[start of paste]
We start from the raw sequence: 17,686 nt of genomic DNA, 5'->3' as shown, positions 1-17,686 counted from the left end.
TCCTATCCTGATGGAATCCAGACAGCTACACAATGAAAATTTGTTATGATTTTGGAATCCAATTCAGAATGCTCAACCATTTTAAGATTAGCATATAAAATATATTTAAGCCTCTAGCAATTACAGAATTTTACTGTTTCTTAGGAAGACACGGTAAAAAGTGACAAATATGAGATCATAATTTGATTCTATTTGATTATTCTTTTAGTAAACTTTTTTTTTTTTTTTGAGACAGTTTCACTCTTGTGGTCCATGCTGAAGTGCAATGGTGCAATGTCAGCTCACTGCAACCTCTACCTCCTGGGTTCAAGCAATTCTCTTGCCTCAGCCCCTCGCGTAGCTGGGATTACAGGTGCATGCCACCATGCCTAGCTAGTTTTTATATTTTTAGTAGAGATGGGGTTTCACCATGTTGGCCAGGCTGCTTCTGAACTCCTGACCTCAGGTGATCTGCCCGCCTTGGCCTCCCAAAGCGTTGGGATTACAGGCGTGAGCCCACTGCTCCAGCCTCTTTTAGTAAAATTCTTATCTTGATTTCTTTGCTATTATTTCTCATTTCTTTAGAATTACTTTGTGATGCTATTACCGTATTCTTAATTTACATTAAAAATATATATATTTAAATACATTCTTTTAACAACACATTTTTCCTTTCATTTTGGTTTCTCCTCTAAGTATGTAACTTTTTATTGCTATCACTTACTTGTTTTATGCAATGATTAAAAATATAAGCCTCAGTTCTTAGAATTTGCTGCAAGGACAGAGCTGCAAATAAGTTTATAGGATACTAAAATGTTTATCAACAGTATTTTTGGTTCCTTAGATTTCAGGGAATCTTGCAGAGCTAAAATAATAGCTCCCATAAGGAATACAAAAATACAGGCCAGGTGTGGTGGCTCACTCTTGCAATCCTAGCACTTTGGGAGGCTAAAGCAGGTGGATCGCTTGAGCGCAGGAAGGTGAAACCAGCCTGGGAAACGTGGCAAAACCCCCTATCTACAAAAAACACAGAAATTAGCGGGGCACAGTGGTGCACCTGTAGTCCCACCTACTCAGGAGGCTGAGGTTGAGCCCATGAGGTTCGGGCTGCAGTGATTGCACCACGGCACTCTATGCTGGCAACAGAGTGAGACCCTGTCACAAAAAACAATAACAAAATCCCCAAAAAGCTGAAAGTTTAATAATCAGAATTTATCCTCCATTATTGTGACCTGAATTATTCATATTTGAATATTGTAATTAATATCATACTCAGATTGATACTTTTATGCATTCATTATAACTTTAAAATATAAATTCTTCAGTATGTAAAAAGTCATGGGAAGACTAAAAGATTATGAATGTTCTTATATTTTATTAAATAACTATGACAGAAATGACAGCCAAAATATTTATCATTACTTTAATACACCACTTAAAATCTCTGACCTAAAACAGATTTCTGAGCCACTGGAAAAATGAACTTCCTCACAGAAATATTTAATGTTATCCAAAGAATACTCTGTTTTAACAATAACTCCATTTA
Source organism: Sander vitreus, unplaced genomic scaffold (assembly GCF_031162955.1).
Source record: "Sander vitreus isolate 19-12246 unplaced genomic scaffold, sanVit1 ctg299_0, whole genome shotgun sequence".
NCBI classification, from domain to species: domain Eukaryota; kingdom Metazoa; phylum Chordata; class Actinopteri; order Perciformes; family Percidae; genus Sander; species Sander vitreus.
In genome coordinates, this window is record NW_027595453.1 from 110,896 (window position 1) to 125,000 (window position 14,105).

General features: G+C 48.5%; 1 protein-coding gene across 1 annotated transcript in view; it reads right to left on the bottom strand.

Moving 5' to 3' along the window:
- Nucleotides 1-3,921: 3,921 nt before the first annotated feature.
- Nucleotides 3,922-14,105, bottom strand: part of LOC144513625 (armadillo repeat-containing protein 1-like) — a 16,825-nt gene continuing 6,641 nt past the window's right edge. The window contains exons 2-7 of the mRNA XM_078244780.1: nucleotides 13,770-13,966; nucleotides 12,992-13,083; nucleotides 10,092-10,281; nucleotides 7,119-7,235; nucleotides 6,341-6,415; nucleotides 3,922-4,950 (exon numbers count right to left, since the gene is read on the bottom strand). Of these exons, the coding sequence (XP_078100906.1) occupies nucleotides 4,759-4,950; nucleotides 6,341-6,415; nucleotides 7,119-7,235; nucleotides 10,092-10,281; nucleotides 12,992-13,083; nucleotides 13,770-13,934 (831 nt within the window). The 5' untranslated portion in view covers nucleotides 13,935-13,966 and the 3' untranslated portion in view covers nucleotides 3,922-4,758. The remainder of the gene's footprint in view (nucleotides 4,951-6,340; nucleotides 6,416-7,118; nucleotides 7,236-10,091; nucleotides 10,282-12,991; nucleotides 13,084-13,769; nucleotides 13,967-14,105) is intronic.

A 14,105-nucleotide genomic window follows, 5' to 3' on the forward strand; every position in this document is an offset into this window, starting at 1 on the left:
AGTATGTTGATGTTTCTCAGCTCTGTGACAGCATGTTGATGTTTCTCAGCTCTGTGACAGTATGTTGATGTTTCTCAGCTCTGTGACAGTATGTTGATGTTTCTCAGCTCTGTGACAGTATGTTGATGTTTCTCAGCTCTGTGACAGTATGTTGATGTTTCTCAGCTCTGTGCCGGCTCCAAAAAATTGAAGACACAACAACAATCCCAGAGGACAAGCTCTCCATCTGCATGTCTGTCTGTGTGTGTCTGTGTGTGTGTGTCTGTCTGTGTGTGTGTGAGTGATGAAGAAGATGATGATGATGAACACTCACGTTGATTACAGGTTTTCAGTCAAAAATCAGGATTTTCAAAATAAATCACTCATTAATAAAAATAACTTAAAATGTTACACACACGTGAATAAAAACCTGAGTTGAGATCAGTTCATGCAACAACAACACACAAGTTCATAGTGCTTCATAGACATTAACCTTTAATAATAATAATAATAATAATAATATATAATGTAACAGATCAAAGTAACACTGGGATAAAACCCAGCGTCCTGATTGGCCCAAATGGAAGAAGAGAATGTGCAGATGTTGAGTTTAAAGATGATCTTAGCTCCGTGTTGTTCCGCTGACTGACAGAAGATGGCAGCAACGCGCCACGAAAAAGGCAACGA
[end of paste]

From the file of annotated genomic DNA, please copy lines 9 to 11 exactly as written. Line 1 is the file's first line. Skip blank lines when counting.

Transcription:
- Nucleotides 1-3,921: 3,921 nt before the first annotated feature.
- Nucleotides 3,922-14,105, bottom strand: part of LOC144513625 (armadillo repeat-containing protein 1-like) — a 16,825-nt gene continuing 6,641 nt past the window's right edge. The window contains exons 2-7 of the mRNA XM_078244780.1: nucleotides 13,770-13,966; nucleotides 12,992-13,083; nucleotides 10,092-10,281; nucleotides 7,119-7,235; nucleotides 6,341-6,415; nucleotides 3,922-4,950 (exon numbers count right to left, since the gene is read on the bottom strand). Of these exons, the coding sequence (XP_078100906.1) occupies nucleotides 4,759-4,950; nucleotides 6,341-6,415; nucleotides 7,119-7,235; nucleotides 10,092-10,281; nucleotides 12,992-13,083; nucleotides 13,770-13,934 (831 nt within the window). The 5' untranslated portion in view covers nucleotides 13,935-13,966 and the 3' untranslated portion in view covers nucleotides 3,922-4,758. The remainder of the gene's footprint in view (nucleotides 4,951-6,340; nucleotides 6,416-7,118; nucleotides 7,236-10,091; nucleotides 10,282-12,991; nucleotides 13,084-13,769; nucleotides 13,967-14,105) is intronic.

A 14,105-nucleotide genomic window follows, 5' to 3' on the forward strand; every position in this document is an offset into this window, starting at 1 on the left: